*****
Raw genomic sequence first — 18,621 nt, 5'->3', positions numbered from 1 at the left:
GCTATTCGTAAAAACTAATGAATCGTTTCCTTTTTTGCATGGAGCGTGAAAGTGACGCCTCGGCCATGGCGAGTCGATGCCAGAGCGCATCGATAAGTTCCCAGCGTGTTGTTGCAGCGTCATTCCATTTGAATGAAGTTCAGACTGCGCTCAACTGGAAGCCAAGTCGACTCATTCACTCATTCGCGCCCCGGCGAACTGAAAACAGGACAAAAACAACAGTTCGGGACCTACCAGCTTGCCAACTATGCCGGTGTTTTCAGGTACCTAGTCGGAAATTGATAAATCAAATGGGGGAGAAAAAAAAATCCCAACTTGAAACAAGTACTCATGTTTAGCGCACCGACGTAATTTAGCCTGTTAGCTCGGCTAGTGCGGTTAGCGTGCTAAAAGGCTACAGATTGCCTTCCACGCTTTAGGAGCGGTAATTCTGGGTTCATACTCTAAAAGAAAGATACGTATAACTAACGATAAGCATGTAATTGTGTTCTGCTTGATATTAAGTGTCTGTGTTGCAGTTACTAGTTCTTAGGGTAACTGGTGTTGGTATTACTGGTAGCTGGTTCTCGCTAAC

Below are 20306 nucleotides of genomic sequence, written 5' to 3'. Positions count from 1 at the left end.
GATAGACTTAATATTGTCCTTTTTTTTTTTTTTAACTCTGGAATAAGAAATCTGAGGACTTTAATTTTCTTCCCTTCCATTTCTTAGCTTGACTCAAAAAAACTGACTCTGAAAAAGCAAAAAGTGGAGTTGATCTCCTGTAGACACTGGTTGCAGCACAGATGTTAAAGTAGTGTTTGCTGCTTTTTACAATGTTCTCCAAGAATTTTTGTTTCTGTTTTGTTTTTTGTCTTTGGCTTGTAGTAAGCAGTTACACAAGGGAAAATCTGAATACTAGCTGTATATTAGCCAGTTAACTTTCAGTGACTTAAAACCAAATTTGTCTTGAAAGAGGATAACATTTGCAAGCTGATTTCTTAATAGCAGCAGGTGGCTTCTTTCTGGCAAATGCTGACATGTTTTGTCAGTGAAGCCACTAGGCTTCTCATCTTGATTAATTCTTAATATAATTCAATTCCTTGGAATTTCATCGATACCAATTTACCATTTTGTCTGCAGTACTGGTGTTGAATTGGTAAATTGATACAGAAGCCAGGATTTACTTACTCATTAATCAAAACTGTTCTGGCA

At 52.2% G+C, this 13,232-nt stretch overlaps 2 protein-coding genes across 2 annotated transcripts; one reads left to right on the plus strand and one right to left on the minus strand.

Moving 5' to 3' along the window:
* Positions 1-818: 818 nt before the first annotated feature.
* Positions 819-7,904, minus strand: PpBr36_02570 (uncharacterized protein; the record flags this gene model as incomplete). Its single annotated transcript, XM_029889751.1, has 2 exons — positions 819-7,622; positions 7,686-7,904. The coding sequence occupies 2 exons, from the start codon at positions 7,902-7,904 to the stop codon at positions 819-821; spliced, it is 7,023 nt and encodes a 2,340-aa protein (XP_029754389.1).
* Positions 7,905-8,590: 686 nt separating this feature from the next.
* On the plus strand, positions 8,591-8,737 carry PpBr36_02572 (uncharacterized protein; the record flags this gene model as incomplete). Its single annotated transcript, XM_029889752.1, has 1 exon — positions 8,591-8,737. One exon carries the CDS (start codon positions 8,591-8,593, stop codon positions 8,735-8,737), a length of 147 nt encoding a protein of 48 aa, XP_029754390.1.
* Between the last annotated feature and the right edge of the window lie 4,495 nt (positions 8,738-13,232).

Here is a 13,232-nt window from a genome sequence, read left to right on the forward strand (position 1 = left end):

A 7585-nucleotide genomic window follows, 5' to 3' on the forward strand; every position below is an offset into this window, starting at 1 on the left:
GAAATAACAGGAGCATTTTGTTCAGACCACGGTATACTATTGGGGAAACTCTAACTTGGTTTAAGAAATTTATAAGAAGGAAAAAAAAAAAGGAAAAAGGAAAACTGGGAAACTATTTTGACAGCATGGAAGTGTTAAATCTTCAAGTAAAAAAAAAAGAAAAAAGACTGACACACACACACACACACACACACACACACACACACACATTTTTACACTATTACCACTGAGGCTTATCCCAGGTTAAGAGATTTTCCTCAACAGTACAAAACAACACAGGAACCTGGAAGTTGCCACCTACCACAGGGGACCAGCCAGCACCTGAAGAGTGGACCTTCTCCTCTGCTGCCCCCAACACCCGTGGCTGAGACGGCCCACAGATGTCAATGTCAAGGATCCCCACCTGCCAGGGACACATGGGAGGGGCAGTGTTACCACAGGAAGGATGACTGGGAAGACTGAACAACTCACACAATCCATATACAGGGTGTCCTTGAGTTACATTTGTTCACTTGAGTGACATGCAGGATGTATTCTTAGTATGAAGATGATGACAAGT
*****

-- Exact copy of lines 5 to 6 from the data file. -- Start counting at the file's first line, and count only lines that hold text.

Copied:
At 52.2% G+C, this 13,232-nt stretch overlaps 2 protein-coding genes across 2 annotated transcripts; one reads left to right on the plus strand and one right to left on the minus strand.

Moving 5' to 3' along the window: